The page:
In the early 1990s, R. Kent Hughes surveyed Elisabeth Elliot for her favorite books, and then published her response in an appendix to his book Disciplines of a Godly Man [?].
When asked to name her single favorite spiritual book, Elliot simply wrote: “Impossible to say.” But when asked about her favorite novel, the decision must have been easier, for she listed one title: Kristin Lavransdatter by Norwegian novelist Sigrid Undset (1882–1949). For it, Undset was awarded the Nobel Prize in Literature in 1928.
A few days back, Wesley Hill published his favorite reads of 2014, announcing:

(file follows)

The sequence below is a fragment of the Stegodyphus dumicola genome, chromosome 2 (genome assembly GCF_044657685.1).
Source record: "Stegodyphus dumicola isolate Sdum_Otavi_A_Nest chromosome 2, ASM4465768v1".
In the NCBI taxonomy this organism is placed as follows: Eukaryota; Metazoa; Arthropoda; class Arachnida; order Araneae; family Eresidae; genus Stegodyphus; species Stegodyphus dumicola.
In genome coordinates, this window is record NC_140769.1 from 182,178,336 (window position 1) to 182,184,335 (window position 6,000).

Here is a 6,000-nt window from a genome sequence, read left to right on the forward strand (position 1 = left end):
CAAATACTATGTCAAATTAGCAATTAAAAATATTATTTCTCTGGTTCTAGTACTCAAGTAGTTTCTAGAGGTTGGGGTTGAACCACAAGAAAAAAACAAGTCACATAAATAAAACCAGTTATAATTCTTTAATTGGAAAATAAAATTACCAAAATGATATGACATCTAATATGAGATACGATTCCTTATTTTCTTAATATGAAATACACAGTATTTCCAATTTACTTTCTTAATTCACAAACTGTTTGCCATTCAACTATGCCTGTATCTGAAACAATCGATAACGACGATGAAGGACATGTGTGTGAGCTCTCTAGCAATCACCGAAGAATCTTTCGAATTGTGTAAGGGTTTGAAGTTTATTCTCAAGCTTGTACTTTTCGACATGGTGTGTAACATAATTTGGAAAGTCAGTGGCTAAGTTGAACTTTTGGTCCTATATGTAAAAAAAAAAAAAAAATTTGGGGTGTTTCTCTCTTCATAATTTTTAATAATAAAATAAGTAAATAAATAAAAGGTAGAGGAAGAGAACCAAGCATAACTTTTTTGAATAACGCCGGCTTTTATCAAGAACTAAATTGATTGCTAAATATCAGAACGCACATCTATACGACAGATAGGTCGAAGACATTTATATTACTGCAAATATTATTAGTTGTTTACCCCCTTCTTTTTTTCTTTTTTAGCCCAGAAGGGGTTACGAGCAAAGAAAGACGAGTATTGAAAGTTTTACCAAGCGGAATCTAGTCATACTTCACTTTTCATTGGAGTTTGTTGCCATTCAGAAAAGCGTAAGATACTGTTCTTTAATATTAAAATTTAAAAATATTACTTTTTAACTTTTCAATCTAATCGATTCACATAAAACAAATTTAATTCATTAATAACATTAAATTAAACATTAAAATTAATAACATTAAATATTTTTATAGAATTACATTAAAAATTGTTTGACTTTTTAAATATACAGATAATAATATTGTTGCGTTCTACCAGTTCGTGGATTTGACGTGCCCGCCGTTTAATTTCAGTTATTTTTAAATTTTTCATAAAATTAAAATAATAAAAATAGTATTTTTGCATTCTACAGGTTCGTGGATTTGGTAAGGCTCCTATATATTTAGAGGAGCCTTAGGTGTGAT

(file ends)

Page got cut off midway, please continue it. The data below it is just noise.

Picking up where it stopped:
. . . the best book I read this year was Kristin Lavransdatter by Sigrid Undset. . . . Originally a trilogy published in the early 1920s, Kristin Lavransdatter tells the story, over the course of about one thousand pages, of the whole life of its title character in medieval Norway. It has elements of the macabre, as it eerily explores lingering superstitions in face of an ascendant Christianity. It also has elements of the devotional, reading at times like a spiritual handbook, a chart of the soul’s progress to be used as a goad to the reader’s own self-examination. Mainly, though, it is a story of marriage and motherhood and all the ways that we remain mysteriously — sometimes wondrously, sometimes fearfully and devastatingly — distinct and distant from one another.